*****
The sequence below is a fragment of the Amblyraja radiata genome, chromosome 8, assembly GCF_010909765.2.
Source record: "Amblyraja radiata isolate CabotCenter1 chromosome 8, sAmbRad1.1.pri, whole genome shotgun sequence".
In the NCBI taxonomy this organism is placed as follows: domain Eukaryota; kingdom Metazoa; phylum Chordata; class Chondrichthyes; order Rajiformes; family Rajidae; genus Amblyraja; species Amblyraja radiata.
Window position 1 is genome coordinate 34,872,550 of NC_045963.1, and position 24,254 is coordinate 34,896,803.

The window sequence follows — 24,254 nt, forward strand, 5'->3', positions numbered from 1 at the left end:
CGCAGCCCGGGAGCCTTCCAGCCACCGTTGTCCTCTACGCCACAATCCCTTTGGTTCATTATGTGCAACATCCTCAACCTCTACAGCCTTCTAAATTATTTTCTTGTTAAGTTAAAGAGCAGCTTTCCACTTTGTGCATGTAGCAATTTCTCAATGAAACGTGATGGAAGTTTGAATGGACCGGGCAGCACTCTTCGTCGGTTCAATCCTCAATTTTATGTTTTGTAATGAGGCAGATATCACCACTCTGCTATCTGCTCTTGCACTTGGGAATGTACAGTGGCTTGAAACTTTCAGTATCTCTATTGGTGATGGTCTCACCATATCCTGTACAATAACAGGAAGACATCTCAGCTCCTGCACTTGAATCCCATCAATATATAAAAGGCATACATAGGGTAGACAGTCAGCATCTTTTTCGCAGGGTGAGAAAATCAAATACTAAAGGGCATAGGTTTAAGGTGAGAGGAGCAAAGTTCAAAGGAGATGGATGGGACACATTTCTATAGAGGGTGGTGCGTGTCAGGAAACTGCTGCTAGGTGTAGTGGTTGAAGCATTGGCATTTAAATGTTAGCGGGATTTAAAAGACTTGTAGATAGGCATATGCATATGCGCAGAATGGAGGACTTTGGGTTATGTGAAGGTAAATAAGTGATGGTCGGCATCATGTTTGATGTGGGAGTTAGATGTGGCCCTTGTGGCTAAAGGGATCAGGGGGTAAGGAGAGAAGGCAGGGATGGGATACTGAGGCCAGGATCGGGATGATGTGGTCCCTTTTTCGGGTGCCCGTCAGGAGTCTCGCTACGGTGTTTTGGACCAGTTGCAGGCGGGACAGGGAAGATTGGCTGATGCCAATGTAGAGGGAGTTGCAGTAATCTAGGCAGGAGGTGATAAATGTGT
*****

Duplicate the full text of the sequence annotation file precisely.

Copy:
The sequence below is a fragment of the Amblyraja radiata genome, chromosome 8, assembly GCF_010909765.2.
Source record: "Amblyraja radiata isolate CabotCenter1 chromosome 8, sAmbRad1.1.pri, whole genome shotgun sequence".
In the NCBI taxonomy this organism is placed as follows: domain Eukaryota; kingdom Metazoa; phylum Chordata; class Chondrichthyes; order Rajiformes; family Rajidae; genus Amblyraja; species Amblyraja radiata.
Window position 1 is genome coordinate 34,872,550 of NC_045963.1, and position 24,254 is coordinate 34,896,803.

The window sequence follows — 24,254 nt, forward strand, 5'->3', positions numbered from 1 at the left end:
CGCAGCCCGGGAGCCTTCCAGCCACCGTTGTCCTCTACGCCACAATCCCTTTGGTTCATTATGTGCAACATCCTCAACCTCTACAGCCTTCTAAATTATTTTCTTGTTAAGTTAAAGAGCAGCTTTCCACTTTGTGCATGTAGCAATTTCTCAATGAAACGTGATGGAAGTTTGAATGGACCGGGCAGCACTCTTCGTCGGTTCAATCCTCAATTTTATGTTTTGTAATGAGGCAGATATCACCACTCTGCTATCTGCTCTTGCACTTGGGAATGTACAGTGGCTTGAAACTTTCAGTATCTCTATTGGTGATGGTCTCACCATATCCTGTACAATAACAGGAAGACATCTCAGCTCCTGCACTTGAATCCCATCAATATATAAAAGGCATACATAGGGTAGACAGTCAGCATCTTTTTCGCAGGGTGAGAAAATCAAATACTAAAGGGCATAGGTTTAAGGTGAGAGGAGCAAAGTTCAAAGGAGATGGATGGGACACATTTCTATAGAGGGTGGTGCGTGTCAGGAAACTGCTGCTAGGTGTAGTGGTTGAAGCATTGGCATTTAAATGTTAGCGGGATTTAAAAGACTTGTAGATAGGCATATGCATATGCGCAGAATGGAGGACTTTGGGTTATGTGAAGGTAAATAAGTGATGGTCGGCATCATGTTTGATGTGGGAGTTAGATGTGGCCCTTGTGGCTAAAGGGATCAGGGGGTAAGGAGAGAAGGCAGGGATGGGATACTGAGGCCAGGATCGGGATGATGTGGTCCCTTTTTCGGGTGCCCGTCAGGAGTCTCGCTACGGTGTTTTGGACCAGTTGCAGGCGGGACAGGGAAGATTGGCTGATGCCAATGTAGAGGGAGTTGCAGTAATCTAGGCAGGAGGTGATAAATGTGT